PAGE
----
Pale Rider (1985)

When it’s on: Monday, 11 June (9.00 pm)
Channel: ITV4
IMDb Link

The first thing I noticed about Pale Rider is the absolute masterly editing of its opening scenes. As the peaceful north Californian gold mining camp goes about its daily business, the action cuts to a bunch of riders. The quiet and harmony of the village clashes with the horsemen’s noise, and as the latter approach the cutting quickens, signalling them getting closer and closer. Eventually they arrive and, as the editing suggests, they’re here for no good, shooting animals and causing mayhem, the camera jerking about as it tries to keep up with the action and almost picking out the shootists’ prey by focusing on a cow or a dog before it’s gunned down. It’s a thrilling opening, nearly bettered when Megan (Sydney Penny) buries the dog they’ve murdered, saying a prayer but breaking up the verses by pleading for a saviour.

That saviour is, of course, Clint Eastwood. He’s like Shane, only more mysterious, dressing like a preacher – indeed known only as ‘Preacher’ throughout the film – but clearly more than a simple man of god. Clues to his identity are offered, but Eastwood never makes it explicit. He may be a good man in a bad world, who just happens to show up at the right time to save the little community from Coy LaHood’s (Richard Dysart) roughs. But then there’s the bullet wounds in his back, the fact Marshall Stockburn (John Russell) has an inkling of who he really is. The implication is that Preacher is some kind of avenging angel, perhaps that Stockburn killed him some time in the past and now he’s returned to exact his bloody revenge.

This sense of mystery elevates what might otherwise be a reasonably straightforward Western. It’s a tale that’s been told various times, though never perhaps with the sense of style shown here. Pale Rider is set in a place on the edge – of the New World, of civilisation, of modernity. The prospectors’ dwelling is nobody’s idea of paradise. Only the sense of community and friendship links them, though the pickings are thin – the gold emerging with Preacher’s arrival (make of that what you will) – and their little houses are dark and spartan. The town of LaHood is little better, a one-street set-up that has all the welcome of a morgue. Even LaHood’s own prospecting concern, running on a larger scale and making use of industrial jets of water, has no sense of invitation. It’s a bleak world, with snow and hooded mountains closing in that makes it grimmer still. Preacher seems utterly at home, though it’s prospector Hull Barrett (Michael Moriarty) who wants to settle, hopefully taking with him Sarah Wheeler (Cathie Snodgress) and her daughter Megan.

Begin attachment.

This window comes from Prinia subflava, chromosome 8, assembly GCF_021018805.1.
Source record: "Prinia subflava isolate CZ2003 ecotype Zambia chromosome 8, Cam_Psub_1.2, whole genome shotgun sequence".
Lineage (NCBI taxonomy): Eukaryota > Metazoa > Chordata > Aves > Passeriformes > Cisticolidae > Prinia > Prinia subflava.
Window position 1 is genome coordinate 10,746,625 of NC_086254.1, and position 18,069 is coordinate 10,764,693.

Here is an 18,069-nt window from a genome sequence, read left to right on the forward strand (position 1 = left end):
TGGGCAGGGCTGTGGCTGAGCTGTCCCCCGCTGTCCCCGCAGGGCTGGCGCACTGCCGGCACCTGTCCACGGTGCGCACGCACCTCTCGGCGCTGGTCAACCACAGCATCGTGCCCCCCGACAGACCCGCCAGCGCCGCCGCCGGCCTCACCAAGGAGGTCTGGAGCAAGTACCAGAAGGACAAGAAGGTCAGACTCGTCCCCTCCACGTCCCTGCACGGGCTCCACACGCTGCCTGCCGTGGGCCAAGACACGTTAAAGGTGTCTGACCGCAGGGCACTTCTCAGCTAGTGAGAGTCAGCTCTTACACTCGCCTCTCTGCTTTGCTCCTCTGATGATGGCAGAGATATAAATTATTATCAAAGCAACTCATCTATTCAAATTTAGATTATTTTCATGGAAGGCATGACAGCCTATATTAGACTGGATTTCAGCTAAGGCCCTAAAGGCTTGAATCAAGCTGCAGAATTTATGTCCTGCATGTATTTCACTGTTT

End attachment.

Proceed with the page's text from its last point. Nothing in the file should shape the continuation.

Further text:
It’s only at the end, as Preacher rides off and Megan shouts after him (shades of Shane’s Joey) that we realise how little time Eastwood has featured in the film. The focus is on Hull and the prospectors, and it’s they who shift the emphasis onto their saviour. Crucially, Preacher never asks for any reward – is vengeance all he wants, or is it enough for him to help those in need? Bits of the film – a woman reading from the Book of Revelations as he rides past… his ability to vanish from a scene where he was sitting just one moment before… his attempts to negotiate a deal with LaHood before the violence begins – muddy the waters, and whilst I’ve watched Pale Rider several times beforehand I am no closer to finding the rub.

Eastwood’s previous entry to the genre was The Outlaw Josey Wales, made almost a decade earlier, and it would be a further seven years before he returned with Unforgiven. Clearly someone who picked his Western projects with care, Clint also lavished attention when making them. The detail in Pale Rider is incredible, the photography magnificent. Its release came at a time when the Western was considered to have long since had its day in the sun, and there’s a sense of the world in Pale Rider on its last legs, the slow, steady encroachment of LaHood’s mining empire on to the more traditional set-up belonging to the prospectors. In helping the little people, it’s impossible to shake off the feeling that Preacher was putting off the inevitable.

Pale Rider: ****

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2 Replies to “Pale Rider (1985)”

  1. Generally, I think this is a less satisfactory spin on the Shane story. Viewed in that light, it’s reasonably good western, but nothing more.

    However, it’s actually a bit more important tnat that. The timing of its release is significant, reviving both Eastwood’s fortunes and the western. Despite the success of Hill’s The Long Riders, the western was in a particularly dark place, the shadow cast by the failure of Heaven’s Gate remaining very much in evidence. This movie, as much as any, offered a glimmer of hope for the genre. It also represented a step in the right direction for Eastwood and proved that he still had much to offer as both a director and a performer. In the context of the time it was made, it’s a reasonably important film.

    1. Sorry for the delay in replying, Colin – for some reason, your comment wound up in the spam queue…

      I certainly get the point about the importance of its timing – there just didn’t seem to be many Westerns around in the 1980s, though then as now movies from an earlier era were mid-afternoon perennials on the telly. Its style certainly got to me, as did Eastwood’s determination not to give more away about his character than clues. Obviously I’m watching a lot of Clint stuff right now, and some of his 1980s flicks were pretty ordinary. This one shone out, though I’m intrigued as to the long gaps between his Westerns. Was it just a case of picking the right project at the right time, however infrequent they may come? Seems a bit of a shame because they’re amongst his best works.

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